Furthermore, the two researchers find that higher Medicaid benefits also increased the likelihood of recipients moving into occupations with a wider wage spread, meaning a higher likelihood of earning more money, and boosted transitions to jobs with higher median wages. Similarly, research from experts at the Georgetown Center on Health Insurance Reforms and the Urban Institute find that the expansion of health care coverage through the Affordable Care Act improved the incentives for entrepreneurship.

This line of evidence shows that (very often temporary) food, rent, energy, and medical assistance for low-income Americans provides the foundation for these workers to invest in and advance their careers for greater future economic security. This in turn means they may eventually earn enough money on their own to no longer need such assistance and instead contribute to these programs as federal income-tax payers.

In contrast, when work requirements have been imposed in the past, the faulty premise underlying the concept led to worse outcomes for those who have been subjected to this standard in order to receive temporary welfare assistance. Kansas provides a typical example. After Gov. Sam Brownback (R) and the Republican-controlled state legislature enacted strict, difficult-to-implement eligibility requirements for the Temporary Assistance for Needy Families program several years ago, flaws in the program design resulted in worse outcomes for recipients. Analysis by the Center for Budget and Policy Priorities using state-collected data on employment and earnings finds that work was common among temporary welfare recipients but was often unsteady, making adhering to punitive eligibility requirements difficult. This led to families losing their benefits even when they were eligible and needed the temporary assistance.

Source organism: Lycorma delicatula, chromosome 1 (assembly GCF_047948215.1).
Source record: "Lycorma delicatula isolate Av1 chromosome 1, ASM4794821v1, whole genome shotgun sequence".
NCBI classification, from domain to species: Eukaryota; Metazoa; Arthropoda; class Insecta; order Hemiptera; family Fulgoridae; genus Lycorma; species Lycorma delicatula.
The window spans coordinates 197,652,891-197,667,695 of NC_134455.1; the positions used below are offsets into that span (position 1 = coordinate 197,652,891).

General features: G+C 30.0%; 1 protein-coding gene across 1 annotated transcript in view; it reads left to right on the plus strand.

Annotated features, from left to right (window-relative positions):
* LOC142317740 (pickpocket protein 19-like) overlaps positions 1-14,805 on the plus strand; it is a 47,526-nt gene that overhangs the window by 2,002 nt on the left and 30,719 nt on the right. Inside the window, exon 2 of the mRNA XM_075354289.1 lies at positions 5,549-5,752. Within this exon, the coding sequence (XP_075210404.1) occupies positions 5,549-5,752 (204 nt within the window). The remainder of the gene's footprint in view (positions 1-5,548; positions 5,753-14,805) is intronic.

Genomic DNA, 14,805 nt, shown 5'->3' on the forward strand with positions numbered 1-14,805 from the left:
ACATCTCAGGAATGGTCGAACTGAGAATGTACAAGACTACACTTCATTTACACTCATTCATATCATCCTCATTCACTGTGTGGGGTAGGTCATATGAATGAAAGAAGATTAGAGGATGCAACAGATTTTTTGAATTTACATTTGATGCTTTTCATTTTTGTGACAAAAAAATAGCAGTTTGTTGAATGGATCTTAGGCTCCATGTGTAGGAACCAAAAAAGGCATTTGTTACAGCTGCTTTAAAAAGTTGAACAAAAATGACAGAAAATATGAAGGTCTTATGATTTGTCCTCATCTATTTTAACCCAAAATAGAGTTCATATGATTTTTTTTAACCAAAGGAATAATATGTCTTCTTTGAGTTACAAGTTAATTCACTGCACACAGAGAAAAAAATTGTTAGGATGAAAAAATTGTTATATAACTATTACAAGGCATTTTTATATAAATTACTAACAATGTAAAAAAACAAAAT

The Trump administration earlier this week touted the Kansas work requirements as successful because of reduced claims and lower program costs, but this meant worse economic outcomes, not better economic opportunities, for beneficiaries. The Center for Budget and Policy Priorities finds that, “for the parents exiting due to work sanctions, after four years more than one-third of them had no earnings, nearly 7 in 10 had no earnings or earnings below the deep-poverty level, and more than 8 in 10 had no earnings or earnings below the poverty level.”

The premise that low-income people are choosing not to work because of the “generosity” of benefits is not true, as shown by the natural experiment in Kansas and other compelling, evidence-based research. This research challenges the underlying premise behind work requirements and further makes the case that the U.S. labor market does not function as a free market. Extending work requirements through the forthcoming Farm Bill in Congress and through executive action by the Trump administration would have the same punitive and counterproductive effects on a national scale.